“Because, you see, ahem, the various international treaties between the civilized nations makes it clear that Falconers are to be afforded all assistance necessary no matter what the circumstance, and I believe that-”

“You’re the third one,” the man interrupted, lips pressed together, pointing a finger at Patricia. “I recognize those tribal markings. Not a prisoner that’s been through here that I don’t remember.”

Patricia looked up at him, her eyes blazing. “And what are you going to do about it?”

The warden rubbed his chin thoughtfully. “Well, I could have you shot. There’s only two of you, and quite a lot of us.” He leaned against the door frame, eyes steady. “However, I have to ask myself – what could possibly cause a fugitive to return to the site of her imprisonment? What dire need would drive her to take such a risk?”

Patricia’s right hand reached for her empty holster and the pistol that had been confiscated upon entry to the gaol.

“I’m no fugitive. You bigoted shiteheels refused to listen to me back then because you didn’t want to face the truth, and I couldn’t afford to rot while there’s fighting to be done. I’m a Falconer, now, and if you don’t let us-”

“Oooh, threats, and here’s me quivering in my boots,” the chief interjected. “You’ll what? Tear this prison down around my head? Visit the wrath of god upon us all?”

“Try me,” Patricia hissed, her fingers flexing like claws.

“Calm down,” Farlan whispered.

The chief laughed. “What a charming little savage. Fortunately for you both, I’ve read the telegrams, and I have no intention of holding up Falconers pursuing their prey, no matter how checkered their past. You’re a vicious little bitch, but at least you’re human, which is more than can be said for some. Follow me.”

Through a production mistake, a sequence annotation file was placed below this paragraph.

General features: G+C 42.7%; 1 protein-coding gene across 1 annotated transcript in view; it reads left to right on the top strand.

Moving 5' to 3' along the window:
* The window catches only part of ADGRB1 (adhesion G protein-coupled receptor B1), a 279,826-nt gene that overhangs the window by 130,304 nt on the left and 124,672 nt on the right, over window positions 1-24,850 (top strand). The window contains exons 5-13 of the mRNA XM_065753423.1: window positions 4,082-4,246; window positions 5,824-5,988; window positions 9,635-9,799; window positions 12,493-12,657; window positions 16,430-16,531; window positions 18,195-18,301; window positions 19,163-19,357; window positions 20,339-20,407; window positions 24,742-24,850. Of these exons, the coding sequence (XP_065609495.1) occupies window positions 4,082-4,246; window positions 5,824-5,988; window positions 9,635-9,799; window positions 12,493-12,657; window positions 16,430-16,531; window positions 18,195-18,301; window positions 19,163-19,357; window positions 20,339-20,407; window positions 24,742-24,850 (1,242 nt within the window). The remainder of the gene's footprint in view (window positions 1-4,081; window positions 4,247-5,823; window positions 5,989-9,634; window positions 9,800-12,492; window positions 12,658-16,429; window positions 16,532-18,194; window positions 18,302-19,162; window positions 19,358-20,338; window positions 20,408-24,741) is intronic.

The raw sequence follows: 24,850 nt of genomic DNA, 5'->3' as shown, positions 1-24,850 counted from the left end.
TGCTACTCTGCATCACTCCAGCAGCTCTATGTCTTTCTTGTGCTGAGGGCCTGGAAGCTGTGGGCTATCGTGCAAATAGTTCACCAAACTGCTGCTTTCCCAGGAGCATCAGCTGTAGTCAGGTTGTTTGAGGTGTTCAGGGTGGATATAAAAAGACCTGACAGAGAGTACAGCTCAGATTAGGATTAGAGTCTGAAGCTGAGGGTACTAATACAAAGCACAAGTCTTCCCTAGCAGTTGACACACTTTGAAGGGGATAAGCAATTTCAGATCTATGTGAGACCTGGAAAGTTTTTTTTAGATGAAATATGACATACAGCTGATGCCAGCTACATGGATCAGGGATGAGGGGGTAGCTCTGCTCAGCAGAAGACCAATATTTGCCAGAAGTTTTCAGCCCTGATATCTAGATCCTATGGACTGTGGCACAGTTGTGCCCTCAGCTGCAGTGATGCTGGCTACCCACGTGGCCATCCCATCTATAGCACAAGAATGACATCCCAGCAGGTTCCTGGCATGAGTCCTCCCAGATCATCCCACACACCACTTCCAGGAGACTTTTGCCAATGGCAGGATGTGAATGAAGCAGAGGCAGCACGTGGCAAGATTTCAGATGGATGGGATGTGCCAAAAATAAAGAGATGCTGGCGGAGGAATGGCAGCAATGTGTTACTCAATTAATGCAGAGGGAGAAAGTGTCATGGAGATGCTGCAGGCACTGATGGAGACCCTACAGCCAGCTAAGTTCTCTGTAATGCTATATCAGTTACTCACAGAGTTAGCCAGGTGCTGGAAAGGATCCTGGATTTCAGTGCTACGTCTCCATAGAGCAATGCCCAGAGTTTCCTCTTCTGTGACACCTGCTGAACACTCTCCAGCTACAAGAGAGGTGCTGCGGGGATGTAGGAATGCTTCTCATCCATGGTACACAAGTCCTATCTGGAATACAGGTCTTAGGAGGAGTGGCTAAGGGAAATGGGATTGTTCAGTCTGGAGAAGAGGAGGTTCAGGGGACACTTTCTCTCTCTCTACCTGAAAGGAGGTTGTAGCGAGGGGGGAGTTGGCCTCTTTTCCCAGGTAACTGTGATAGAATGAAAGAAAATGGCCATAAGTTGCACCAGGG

The chief stalked out of the room, bootheels striking the floor in a crisp staccato. Farlan shook his head and followed, Patricia scrambling to keep pace. Outside, the dismal grey maze of hallways stretched out in multiple directions.

“Can we trust him?” Patricia whispered, her eyes on the chief’s back.

“I don’t see that we have much choice, lass,” Farlan whispered back. “It looks like he’s willing to cooperate, which is more than I’d hoped for coming into this pit. Let’s play along for now, at least until we get our weapons back.”

“You better be right, old man,” she muttered.

Barred cell doors passed on either side, the odd cry for mercy sounding from some. Patricia felt her gorge rise. The words, filled with liquid consonants, tugged at memories of her childhood.

“Those are my people, Farlan. They don’t belong in here.”

“Steady. I don’t like it either, but we’re here for the Culler.”

“Easy for you to say. Your skin’s the right shade to avoid these cells.”

Farlan grimaced, his hand dropping to his coat. “Aye, and don’t think I don’t realize that. I wish we could do something, but the fact remains, if we spend ourselves on the lesser evil, the greater evil will make our efforts moot.” His hand emerged with a flask, and he took a long draw. “Or do you think a Culler’s going to discriminate when it comes time for the killing?”

Patricia bit her lip, remaining silent. She knew he was right.

“And that’s the rub. We do what we have to now, lass, and maybe later we can do what we wish.”

In front of them, the chief paused beside a door, his posture stiff.

“Here’s where we’ve been keeping him. Hasn’t been more than an hour, maybe two.”

Keys rattled, and the door swung open. The chief gestured them inside.

“Go on, ask your questions. Night’s getting late, and I’m looking to get some sleep.”

Farlan stepped into the room, Patricia on his heels. She glanced around, and sucked in a whistling breath. Farlan turned back to the door, his eyes on the chief.

“Might be a bit tricky to question a corpse, chief.”

The ruptured cadaver of Reggie Hawthorne lay face down on the stone floor. Pale chunks of skull, like a gruesome second mouth, protruded from the back of his head, and a glistening trail of slime crawled up the wall and out the barred window.

“This is not good, Farlan,” Patricia whispered, and a chill stole over her heart.